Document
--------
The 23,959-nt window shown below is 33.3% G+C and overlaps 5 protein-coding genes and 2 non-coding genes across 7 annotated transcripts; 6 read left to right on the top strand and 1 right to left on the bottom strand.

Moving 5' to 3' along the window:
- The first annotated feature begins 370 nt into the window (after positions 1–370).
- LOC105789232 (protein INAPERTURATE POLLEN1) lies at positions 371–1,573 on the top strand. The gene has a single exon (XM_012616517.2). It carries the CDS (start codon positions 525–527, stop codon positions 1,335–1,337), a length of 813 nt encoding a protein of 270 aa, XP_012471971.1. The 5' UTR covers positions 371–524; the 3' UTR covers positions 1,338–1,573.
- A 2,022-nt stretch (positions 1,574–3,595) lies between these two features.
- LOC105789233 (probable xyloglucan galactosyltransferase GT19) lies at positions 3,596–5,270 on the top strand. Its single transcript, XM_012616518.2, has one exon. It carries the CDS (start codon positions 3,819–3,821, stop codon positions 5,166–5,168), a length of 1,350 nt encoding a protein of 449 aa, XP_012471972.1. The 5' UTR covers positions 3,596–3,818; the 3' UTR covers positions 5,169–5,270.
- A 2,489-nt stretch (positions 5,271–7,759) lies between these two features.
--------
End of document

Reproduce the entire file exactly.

The 23,959-nt window shown below is 33.3% G+C and overlaps 5 protein-coding genes and 2 non-coding genes across 7 annotated transcripts; 6 read left to right on the top strand and 1 right to left on the bottom strand.

Moving 5' to 3' along the window:
- The first annotated feature begins 370 nt into the window (after positions 1–370).
- LOC105789232 (protein INAPERTURATE POLLEN1) lies at positions 371–1,573 on the top strand. The gene has a single exon (XM_012616517.2). It carries the CDS (start codon positions 525–527, stop codon positions 1,335–1,337), a length of 813 nt encoding a protein of 270 aa, XP_012471971.1. The 5' UTR covers positions 371–524; the 3' UTR covers positions 1,338–1,573.
- A 2,022-nt stretch (positions 1,574–3,595) lies between these two features.
- LOC105789233 (probable xyloglucan galactosyltransferase GT19) lies at positions 3,596–5,270 on the top strand. Its single transcript, XM_012616518.2, has one exon. It carries the CDS (start codon positions 3,819–3,821, stop codon positions 5,166–5,168), a length of 1,350 nt encoding a protein of 449 aa, XP_012471972.1. The 5' UTR covers positions 3,596–3,818; the 3' UTR covers positions 5,169–5,270.
- A 2,489-nt stretch (positions 5,271–7,759) lies between these two features.